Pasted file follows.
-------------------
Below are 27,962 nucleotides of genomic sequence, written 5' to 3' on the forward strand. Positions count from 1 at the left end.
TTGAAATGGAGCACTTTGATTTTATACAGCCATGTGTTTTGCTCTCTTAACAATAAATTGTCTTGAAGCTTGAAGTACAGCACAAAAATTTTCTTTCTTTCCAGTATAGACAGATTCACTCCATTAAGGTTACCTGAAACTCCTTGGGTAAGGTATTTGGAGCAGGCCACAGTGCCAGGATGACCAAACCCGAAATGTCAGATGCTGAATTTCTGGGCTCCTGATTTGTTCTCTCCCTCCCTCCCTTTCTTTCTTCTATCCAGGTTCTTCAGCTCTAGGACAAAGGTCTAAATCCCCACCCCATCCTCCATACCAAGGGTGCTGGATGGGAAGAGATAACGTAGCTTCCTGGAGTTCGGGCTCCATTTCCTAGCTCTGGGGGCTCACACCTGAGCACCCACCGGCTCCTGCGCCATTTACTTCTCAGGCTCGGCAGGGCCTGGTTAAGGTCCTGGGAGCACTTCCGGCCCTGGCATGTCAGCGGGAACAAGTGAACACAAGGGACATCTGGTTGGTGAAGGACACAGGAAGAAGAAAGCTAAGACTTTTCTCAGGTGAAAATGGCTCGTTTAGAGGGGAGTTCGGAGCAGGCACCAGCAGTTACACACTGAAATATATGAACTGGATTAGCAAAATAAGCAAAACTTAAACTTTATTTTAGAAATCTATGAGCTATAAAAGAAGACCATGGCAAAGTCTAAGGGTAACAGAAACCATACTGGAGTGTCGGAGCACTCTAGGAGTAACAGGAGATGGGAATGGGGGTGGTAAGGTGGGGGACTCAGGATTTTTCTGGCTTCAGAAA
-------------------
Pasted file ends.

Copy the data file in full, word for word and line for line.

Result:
Below are 27,962 nucleotides of genomic sequence, written 5' to 3' on the forward strand. Positions count from 1 at the left end.
TTGAAATGGAGCACTTTGATTTTATACAGCCATGTGTTTTGCTCTCTTAACAATAAATTGTCTTGAAGCTTGAAGTACAGCACAAAAATTTTCTTTCTTTCCAGTATAGACAGATTCACTCCATTAAGGTTACCTGAAACTCCTTGGGTAAGGTATTTGGAGCAGGCCACAGTGCCAGGATGACCAAACCCGAAATGTCAGATGCTGAATTTCTGGGCTCCTGATTTGTTCTCTCCCTCCCTCCCTTTCTTTCTTCTATCCAGGTTCTTCAGCTCTAGGACAAAGGTCTAAATCCCCACCCCATCCTCCATACCAAGGGTGCTGGATGGGAAGAGATAACGTAGCTTCCTGGAGTTCGGGCTCCATTTCCTAGCTCTGGGGGCTCACACCTGAGCACCCACCGGCTCCTGCGCCATTTACTTCTCAGGCTCGGCAGGGCCTGGTTAAGGTCCTGGGAGCACTTCCGGCCCTGGCATGTCAGCGGGAACAAGTGAACACAAGGGACATCTGGTTGGTGAAGGACACAGGAAGAAGAAAGCTAAGACTTTTCTCAGGTGAAAATGGCTCGTTTAGAGGGGAGTTCGGAGCAGGCACCAGCAGTTACACACTGAAATATATGAACTGGATTAGCAAAATAAGCAAAACTTAAACTTTATTTTAGAAATCTATGAGCTATAAAAGAAGACCATGGCAAAGTCTAAGGGTAACAGAAACCATACTGGAGTGTCGGAGCACTCTAGGAGTAACAGGAGATGGGAATGGGGGTGGTAAGGTGGGGGACTCAGGATTTTTCTGGCTTCAGAAA